I recommend you take a look at this bundle example http://adndevblog.typepad.com/autocad/2012/06/auto
It shows how to load multiple DLLs, and also how to automatically hook into the Autoloaders prebuilt AssemblyResolve event handler.
Also, take a look at this white paper http://adndevblog.typepad.com/autocad/2013/01/auto
Would it be much trouble to copy project, delete most files, and strip down to one or two functions just for something to reference each other and post project?
I did not see those articles previously, thanks!
The only two things I could see in those examples that I did not try was assembly mappings and the component entry with appname, version module etc.
I have tried different combinations of this in the PackageContents and it does not change the functionality. I have tried the suggestion on the other page to 3. Load the extra dll before actually needing it: and 4. Handle AppDomain.AssemblyResolve event and load the assembly there (My AssemblyResolve event handler is never called though, why I do not know)
If this is true:
"One of the features of the Autoloader is the ability for it to load WPF Dll’s away from the acad.exe directory; it does this by implementing an AssemblyResolve event handler."
Then it means that AutoCAD is messing around with the same event handler I am trying to get into, although I read the last handler registered wins. This does not appear to be the case for me.
There are two very important points to remember though -> This project can be loaded/run by using Netload, from the exact folder and structure that the bundle is in.
Maybe though there is a reason why? I do not understand how during the development/debugging process you can use Netload with no problems and then when you want to deploy all of a sudden there are these mysteries? IMHO if you can hit Netload, point to an assembly and everything fires up, you should be able to have this equal functionality in the Autoloader, otherwise why introduce it if you have to go back to messing around with registry etc.
I see in the gauge example on that page that you have many assembly mappings, and I do not understand why these are required, I have a total of 8 .dll's and as long as they are all in the same folder as the dll that I am loading everything works. I only have a single contents folder though so maybe when the layout gets more complex with versions etc I might need the same?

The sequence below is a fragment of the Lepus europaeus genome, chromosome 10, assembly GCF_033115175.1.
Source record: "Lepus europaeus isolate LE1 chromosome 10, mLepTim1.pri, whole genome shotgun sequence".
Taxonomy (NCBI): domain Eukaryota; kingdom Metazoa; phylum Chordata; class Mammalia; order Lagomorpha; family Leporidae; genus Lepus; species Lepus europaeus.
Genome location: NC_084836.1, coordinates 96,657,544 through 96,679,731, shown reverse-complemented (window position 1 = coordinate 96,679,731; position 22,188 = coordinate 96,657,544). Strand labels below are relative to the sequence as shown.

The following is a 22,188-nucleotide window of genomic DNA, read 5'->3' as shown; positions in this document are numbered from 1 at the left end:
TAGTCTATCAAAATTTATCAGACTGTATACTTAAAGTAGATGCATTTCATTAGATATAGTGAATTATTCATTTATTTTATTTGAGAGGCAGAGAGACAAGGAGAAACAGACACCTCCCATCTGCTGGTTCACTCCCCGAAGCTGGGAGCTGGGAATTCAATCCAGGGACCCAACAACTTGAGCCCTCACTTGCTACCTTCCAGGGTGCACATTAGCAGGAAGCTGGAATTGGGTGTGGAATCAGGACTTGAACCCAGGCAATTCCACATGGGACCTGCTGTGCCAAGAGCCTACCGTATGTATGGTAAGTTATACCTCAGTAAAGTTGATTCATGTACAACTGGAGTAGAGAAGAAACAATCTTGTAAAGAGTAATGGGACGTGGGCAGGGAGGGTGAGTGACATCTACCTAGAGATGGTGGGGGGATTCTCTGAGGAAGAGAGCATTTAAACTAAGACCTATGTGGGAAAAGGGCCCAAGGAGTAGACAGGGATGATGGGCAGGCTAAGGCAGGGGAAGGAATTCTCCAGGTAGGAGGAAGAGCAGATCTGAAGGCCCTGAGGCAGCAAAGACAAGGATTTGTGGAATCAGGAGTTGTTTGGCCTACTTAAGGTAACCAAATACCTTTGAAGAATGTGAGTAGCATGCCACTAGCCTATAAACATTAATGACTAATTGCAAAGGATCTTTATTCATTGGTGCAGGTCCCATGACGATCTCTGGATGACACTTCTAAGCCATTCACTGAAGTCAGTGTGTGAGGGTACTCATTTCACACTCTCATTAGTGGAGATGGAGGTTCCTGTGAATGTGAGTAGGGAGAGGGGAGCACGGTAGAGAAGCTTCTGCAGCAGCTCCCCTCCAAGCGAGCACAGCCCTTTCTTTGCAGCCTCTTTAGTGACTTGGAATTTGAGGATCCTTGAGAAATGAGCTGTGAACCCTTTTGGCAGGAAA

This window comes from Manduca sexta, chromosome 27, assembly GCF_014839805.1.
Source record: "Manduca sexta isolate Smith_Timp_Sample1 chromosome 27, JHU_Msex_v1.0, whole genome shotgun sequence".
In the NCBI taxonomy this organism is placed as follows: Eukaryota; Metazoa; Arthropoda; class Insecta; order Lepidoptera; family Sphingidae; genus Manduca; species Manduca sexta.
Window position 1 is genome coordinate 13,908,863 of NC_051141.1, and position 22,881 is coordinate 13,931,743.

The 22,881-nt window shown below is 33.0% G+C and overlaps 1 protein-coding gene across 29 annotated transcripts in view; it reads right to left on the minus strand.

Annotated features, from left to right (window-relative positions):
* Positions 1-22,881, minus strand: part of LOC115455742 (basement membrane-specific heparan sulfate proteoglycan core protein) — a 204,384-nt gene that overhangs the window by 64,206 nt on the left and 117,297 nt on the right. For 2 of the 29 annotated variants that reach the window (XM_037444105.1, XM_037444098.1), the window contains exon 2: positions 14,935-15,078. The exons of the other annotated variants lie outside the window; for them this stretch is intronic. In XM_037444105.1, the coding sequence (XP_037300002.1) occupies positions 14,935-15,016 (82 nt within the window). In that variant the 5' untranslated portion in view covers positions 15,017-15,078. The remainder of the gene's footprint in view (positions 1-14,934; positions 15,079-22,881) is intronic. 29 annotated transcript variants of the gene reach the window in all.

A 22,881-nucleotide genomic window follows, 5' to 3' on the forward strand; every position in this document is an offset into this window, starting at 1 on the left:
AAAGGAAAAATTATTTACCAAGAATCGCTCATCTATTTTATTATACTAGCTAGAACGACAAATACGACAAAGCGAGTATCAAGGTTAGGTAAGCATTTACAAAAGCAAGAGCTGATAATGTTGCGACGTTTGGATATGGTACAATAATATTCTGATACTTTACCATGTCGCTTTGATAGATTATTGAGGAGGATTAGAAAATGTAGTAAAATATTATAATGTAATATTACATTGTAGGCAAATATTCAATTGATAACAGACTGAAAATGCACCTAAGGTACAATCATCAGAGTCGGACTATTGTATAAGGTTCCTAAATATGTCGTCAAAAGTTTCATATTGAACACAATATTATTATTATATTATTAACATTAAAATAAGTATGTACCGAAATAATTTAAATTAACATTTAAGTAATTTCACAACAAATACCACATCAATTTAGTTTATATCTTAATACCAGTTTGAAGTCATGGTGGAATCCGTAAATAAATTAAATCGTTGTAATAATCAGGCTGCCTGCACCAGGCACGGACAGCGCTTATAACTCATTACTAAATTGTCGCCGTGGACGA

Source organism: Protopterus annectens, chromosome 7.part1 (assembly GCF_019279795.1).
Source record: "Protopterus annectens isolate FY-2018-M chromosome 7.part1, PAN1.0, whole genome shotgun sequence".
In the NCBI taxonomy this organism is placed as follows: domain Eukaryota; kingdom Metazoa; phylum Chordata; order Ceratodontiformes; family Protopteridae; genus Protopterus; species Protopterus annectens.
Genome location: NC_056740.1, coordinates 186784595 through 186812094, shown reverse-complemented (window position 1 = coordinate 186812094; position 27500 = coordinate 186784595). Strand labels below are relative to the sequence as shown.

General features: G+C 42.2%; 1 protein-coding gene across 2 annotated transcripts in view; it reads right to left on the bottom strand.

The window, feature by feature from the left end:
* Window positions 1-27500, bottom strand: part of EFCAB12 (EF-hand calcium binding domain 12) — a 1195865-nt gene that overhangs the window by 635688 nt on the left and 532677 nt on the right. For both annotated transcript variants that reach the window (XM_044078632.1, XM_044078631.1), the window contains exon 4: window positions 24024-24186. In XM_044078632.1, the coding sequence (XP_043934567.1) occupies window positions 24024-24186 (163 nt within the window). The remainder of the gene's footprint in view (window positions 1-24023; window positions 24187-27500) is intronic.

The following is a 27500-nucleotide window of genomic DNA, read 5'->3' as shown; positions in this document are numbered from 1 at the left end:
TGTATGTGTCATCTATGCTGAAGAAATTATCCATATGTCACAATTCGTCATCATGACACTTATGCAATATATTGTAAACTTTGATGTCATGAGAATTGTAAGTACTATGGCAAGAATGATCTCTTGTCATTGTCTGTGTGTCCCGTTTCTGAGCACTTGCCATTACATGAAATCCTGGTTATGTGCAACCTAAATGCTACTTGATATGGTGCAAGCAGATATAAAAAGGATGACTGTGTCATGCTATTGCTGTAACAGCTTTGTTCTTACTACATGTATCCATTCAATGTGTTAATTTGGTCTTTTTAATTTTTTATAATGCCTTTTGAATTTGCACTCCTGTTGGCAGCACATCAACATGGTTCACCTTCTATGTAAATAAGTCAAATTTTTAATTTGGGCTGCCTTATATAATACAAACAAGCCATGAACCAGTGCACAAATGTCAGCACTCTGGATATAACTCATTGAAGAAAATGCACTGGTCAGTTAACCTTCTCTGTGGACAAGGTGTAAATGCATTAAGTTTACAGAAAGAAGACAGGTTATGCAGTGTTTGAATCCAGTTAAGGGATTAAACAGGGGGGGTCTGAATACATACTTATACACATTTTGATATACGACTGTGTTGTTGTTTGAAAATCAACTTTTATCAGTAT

I did not see anywhere in the gauge example where Assembly.LoadFrom was used and this is currently the only part that is giving me a problem, the other assemblies can be found as far as I can tell.
Since all my other assemblies whether or not they are WPF, class libraries etc get loaded fine I suspect that there is a problem with how the Autoloader is handling the AssemblyResolve event or something related to its functionality. All of the AssemblyResolve code in the gauge example is redundant and if you removed it everything *should* still load, AssemblyResolve is only called when an assembly can't be found.
I get this error, do you see the same? If so, I'd like to know the code you have in that function please...
Just guessing, that the failure is happening before you've added the AssemblyResolve handler. If you can put it in another assembly that gets loaded before the one that's having the problem, it may be called.
After a quick look at your bundle, here is what I would suggest you do.
1. Remove everything from your MyPlugIn.Initialize() method, and put it in another static method on the MyPlugIn class.
2. In MyPlugIn.Initialize() add a handler for the Application.Idle event.
3. In the handler for the Application_Idle event, remove the handler from the event, so it is called only once, and then call the method that contains the code that you removed from Initialize().
The basic idea is to defer execution of that code until after the Autoloader has finished doing whatever it is doing that is causing the code to fail, so that it executes in the same context it would execute if your plugin was loaded via NETLOAD.
This is really just a workaround, that you need to use to avoid having to dig a hole to China to find out what exactly is causing the failure. The AutoLoader doesn't seem to have any kind of built-in self-diagnostics that would allow you to identify what it is doing and deduce the cause of unexpected failures. White papers are helpful, but built-in self-diagnostics that could be enabled to see what is actually going on, would be far better.
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